Today's Best Tech Deals
Picked by Macworld's Editors
Top Deals On Great Products
Picked by Techconnect's Editors
Generic Company Place Holder Zenbe Lists
My recent round-up of the best of the basic to-do apps for iPhone and iPod touch, which focused on simple apps for tracking lists of tasks, omitted Robert Kieffer’s free Zenbe Lists 1.2. Also a basic to-do tracker, Zenbe Lists has two features that set it apart from those other apps: online syncing and sharing.
As a standalone to-do list app, Zenbe Lists is straightforward and easy-to-use. It lets you create multiple lists of tasks—which it calls Items—using New List and New Item buttons that appear at the top of the main and list screens, respectively. Tap on an item’s box to mark it as complete. You can remove an item completely using the Edit button or the familiar swipe-delete gesture.
Zenbe Lists lets you manually reorder items in a list, as well as reorder the lists on the main screen. You can edit any list name or item after creating it, although you can’t move an item from one list to another. Zenbe Lists also supports due dates for items; although there are no audible or visual alarms, an item’s due date is displayed in smaller type below the item’s name. Finally, although you can’t add a separate note to an item, the item-name field is large enough to accommodate lengthy notes; one drawback to this approach is that the beginning of your note will appear in the list view (as shown for the "Write article" item in the screenshot below).
Zenbe Lists offers, via its settings screen, a few options: font size, whether or not checked-off items are automatically moved to the bottom of the host list, and the ability to use landscape mode. Unfortunately, these options aren’t located within the app itself; they’re found in the iPhone’s Settings app, so you have to quit the app and switch to Settings to make any changes, then switch back to Zenbe Lists.
What sets Zenbe Lists apart from other basic to-do apps is that once you set up a free account at the Zenbe Web site, and then enter your username and password in the iPhone app, you can sync and share your lists online. On the data-safety side, this means that a simple tap on the Sync button in the iPhone app saves all your lists on the Zenbe site. (You can even choose, via the app's settings, to automatically sync whenever you launch the app.) If your phone is ever stolen or needs to be restored, you don’t have to worry whether iTunes’ unreliable backup feature will work; you can easily sync your lists back to your iPhone. After experiencing several iPhone restores that didn’t restore my data, I no longer personally use a to-do-list app that doesn’t sync, either online or with an app on my Mac.
But there are also other compelling benefits of online syncing. Tap the the Share button in Zenbe Lists on your phone, and an e-mail message is created containing a special Zenbe link; anyone with an iPhone or iPod touch with Zenbe Lists installed can click on that link in Mail to load your list in their copy of Zenbe Lists. If they have their own free Zenbe account, they can edit the list and sync their changes, as well.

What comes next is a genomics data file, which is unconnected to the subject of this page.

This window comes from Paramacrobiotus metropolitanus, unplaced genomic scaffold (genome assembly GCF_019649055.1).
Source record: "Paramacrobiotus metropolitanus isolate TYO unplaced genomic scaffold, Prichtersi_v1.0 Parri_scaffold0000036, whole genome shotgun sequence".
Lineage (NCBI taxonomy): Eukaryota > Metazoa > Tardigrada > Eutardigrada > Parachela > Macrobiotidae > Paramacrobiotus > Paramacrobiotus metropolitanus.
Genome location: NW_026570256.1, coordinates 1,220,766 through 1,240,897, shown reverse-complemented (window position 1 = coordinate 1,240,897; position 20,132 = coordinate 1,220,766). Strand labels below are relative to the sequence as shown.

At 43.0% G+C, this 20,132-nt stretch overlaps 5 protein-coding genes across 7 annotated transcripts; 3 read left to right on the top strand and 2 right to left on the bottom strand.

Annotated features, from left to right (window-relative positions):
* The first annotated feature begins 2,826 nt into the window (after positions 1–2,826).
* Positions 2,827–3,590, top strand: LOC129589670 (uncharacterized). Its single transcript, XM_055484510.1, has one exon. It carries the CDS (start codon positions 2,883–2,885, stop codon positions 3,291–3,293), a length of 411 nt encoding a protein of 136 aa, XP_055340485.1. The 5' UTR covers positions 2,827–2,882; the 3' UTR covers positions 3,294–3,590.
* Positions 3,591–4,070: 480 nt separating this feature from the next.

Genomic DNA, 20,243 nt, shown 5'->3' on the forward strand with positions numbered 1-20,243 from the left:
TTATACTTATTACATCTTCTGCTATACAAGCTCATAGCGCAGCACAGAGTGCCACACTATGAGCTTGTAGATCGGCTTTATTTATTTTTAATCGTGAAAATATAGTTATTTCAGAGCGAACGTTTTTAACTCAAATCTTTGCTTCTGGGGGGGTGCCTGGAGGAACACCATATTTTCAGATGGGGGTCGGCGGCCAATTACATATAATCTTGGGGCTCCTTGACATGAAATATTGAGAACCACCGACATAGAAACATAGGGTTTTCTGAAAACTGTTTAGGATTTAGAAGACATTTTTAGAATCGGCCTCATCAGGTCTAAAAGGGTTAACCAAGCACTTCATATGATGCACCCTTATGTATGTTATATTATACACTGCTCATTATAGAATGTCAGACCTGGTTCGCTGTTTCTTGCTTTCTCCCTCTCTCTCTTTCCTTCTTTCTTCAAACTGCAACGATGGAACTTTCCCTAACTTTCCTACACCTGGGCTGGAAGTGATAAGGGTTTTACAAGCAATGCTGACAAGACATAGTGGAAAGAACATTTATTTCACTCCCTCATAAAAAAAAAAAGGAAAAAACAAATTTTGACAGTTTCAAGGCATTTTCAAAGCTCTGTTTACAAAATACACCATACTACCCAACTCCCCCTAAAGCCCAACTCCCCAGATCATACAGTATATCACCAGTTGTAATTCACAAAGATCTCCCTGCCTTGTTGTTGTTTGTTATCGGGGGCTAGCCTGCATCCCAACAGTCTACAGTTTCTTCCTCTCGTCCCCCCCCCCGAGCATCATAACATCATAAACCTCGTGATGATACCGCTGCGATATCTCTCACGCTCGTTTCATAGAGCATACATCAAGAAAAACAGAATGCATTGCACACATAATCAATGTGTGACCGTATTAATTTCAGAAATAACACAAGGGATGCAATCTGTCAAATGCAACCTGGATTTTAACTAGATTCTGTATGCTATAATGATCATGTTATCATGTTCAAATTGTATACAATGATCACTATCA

Alternatively, you can view—and edit—your lists in any Web browser by logging in to your Zenbe account. And if you click on the Share button for a list in the Web interface, you get a URL you can share that lets other people view and edit that list in their own Web browser; this approach doesn't require others to have a Zenbe account. (You can also create a version of the list for embedding in a Web site—read/write for iGoogle or read-only for any other Web page.)
(Regardless of where you share a list link from—the Web site or Zenbe Lists on your iPhone—opening that link on your computer will immediately take you to the Web version of the list. Opening the link on your iPhone will take you to a special iPhone version of the Zenbe site, where you can click to add the list to the Zenbe Lists app.)
These two sharing options—Web and iPhone—make Zenbe Lists ideal for lists that need to be accessible and editable by multiple people. A perfect example of this, visible in my screenshots here, is a shopping list. I’ve set up separate lists for stores my family shops at regularly; everyone in my household can access those lists, using either Zenbe Lists on an iPhone or iPod touch, or via bookmarks in a Web browser. Whenever anyone adds an item to a shopping list, that list is instantly updated online—everyone else sees the update immediately. Which means no one has to figure out who has the latest paper list or where it's hidden in the house. Even better, it means that I can actually be at the supermarket when my wife remembers that we need sun-dried tomatoes; a quick tap on Sync before I check out shows me the newly-added item.
(Note that a Zenbe Web-site account also provides e-mail, calendar, and file-sharing services, but those features are beyond the scope of this review.)
If you don’t need advanced task-management features, Zenbe Lists provides an easy-to-use solution for tracking multiple lists of to-dos. But it’s the app’s online syncing and sharing features that have earned it a permanent spot on the iPhones and iPod touches in my house. For the low, low price of free, you can sync your lists between multiple devices and share them on the Web, making Zenbe Lists perfect for simple shared lists, such as those you’d keep for shopping and household to-dos.
Updated 8/8/2008 3:05pm Corrected information about list sharing.
Zenbe Lists is compatible with any iPhone or iPod touch running the iPhone 2.0 software or later.
[Senior editor Dan Frakes covers low-cost software in the Mac Gems blog.]
Generic Company Place Holder Zenbe Lists